Annan says bloodshed must stop, peace talks begin
UN NEWS: Arriving in Tel Aviv, Annan says bloodshed must stop, peace talks begin - Annan envoy holds talks on release of prisoners held by Israel and Lebanon
Arriving in Tel Aviv, Annan says bloodshed must stop, peace talks begin
9 October -- Arriving in Tel Aviv today on an urgent mission to help in diffusing the Middle East crisis, Secretary-General Kofi Annan urged all parties involved - from leaders to ordinary citizens - to say no to violence and to shift the action from the street to the negotiating table.
"I am hopeful that we can control the situation, but this cannot be done by the leaders alone," the Secretary-General said after his arrival this evening at Ben Gurion airport. "We all are responsible for society, individually and collectively, and we need you, the ordinary citizens, ordinary men and women, to reject violence and the use of force and reach out for peace, even if at times it seems elusive."
The Secretary-General noted that while he had come "without a magic wand," he intended to listen to the leaders in the region and to work with them to see how together they could find a solution to the crisis.
"The bloodshed must stop and the conflict must not be allowed to spread," Mr. Annan stressed. "The time is short; the stakes are high; the price of failure is more than any one of us wants to pay."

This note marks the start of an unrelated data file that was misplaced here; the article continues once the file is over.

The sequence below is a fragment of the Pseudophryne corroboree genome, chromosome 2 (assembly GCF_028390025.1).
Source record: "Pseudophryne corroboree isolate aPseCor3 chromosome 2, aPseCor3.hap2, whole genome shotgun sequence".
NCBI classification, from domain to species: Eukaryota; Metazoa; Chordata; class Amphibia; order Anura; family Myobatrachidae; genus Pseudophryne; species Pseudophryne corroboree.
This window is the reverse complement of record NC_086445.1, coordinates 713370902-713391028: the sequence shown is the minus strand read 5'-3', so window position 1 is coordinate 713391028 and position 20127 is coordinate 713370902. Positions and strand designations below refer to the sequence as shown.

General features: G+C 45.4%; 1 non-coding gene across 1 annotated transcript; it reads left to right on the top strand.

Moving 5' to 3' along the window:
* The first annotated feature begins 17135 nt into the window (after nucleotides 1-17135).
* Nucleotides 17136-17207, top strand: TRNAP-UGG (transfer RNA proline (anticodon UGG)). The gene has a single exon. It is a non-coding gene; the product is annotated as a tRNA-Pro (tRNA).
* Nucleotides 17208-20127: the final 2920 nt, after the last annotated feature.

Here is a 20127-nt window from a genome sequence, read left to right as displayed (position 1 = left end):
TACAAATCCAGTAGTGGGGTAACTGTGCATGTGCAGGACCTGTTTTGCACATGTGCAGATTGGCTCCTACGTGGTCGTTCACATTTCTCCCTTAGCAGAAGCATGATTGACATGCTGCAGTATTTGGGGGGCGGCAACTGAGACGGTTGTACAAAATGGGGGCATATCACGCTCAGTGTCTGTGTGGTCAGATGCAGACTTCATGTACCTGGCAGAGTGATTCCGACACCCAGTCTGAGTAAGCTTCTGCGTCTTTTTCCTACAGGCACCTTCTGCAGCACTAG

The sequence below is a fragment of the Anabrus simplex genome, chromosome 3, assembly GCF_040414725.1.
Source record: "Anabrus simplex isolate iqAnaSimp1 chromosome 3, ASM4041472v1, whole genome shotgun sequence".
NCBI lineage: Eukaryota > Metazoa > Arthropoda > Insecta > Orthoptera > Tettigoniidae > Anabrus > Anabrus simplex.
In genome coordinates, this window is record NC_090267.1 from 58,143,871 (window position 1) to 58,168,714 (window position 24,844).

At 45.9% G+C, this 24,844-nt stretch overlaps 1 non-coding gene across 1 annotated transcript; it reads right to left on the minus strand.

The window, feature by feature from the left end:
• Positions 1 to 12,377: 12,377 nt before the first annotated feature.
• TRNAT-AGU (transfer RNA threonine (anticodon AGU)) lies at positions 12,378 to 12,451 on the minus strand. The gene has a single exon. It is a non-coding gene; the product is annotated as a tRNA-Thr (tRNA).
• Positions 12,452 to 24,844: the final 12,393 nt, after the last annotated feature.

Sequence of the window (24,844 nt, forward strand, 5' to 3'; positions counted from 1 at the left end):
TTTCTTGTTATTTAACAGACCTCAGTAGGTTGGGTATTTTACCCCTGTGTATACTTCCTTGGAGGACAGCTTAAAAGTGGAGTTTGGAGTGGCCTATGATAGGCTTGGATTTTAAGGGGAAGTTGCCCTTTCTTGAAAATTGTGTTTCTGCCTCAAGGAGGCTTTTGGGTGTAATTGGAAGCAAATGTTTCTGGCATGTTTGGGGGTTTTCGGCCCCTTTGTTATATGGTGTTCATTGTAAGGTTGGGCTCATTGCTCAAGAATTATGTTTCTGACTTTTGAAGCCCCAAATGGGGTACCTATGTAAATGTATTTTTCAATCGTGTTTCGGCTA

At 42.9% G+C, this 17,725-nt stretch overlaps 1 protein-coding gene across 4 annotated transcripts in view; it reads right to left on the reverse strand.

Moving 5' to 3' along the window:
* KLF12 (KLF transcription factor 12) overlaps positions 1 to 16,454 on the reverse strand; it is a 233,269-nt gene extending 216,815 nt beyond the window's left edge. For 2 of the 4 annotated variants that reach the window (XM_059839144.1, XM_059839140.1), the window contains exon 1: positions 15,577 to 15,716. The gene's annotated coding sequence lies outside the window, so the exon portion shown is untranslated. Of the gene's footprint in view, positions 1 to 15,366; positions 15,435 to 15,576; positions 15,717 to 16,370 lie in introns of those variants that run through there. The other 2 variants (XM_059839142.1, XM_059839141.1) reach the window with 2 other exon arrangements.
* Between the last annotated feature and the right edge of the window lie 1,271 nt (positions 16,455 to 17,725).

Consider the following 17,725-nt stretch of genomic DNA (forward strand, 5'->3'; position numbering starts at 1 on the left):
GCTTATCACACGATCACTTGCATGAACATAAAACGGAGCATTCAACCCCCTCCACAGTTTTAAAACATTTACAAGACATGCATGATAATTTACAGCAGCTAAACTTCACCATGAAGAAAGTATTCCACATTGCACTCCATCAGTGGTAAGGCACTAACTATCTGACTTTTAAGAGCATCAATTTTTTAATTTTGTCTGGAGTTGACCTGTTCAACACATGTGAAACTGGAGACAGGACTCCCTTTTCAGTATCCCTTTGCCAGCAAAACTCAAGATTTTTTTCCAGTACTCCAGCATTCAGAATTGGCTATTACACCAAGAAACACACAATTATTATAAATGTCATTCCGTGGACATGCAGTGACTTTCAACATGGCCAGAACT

Upon his arrival, the Secretary-General met Israel's acting Foreign Minister, Shlomo Ben Ami. Mr. Annan then flew to Gaza for a meeting with Yasser Arafat, the President of the Palestinian Authority. On Tuesday, the Secretary-General is expected to meet with Israeli Prime Minister Ehud Barak.
The Secretary-General decided to travel to the region "in view of the increasingly precarious situation in the Middle East, which carries the risk of a major conflagration," according to a statement released by his spokesman in New York on Sunday. Mr. Annan headed to the Middle East with the backing of the two parties and other key actors, as well as the President of the Security Council, all of whom have "expressed their full support for this initiative," according to the spokesman.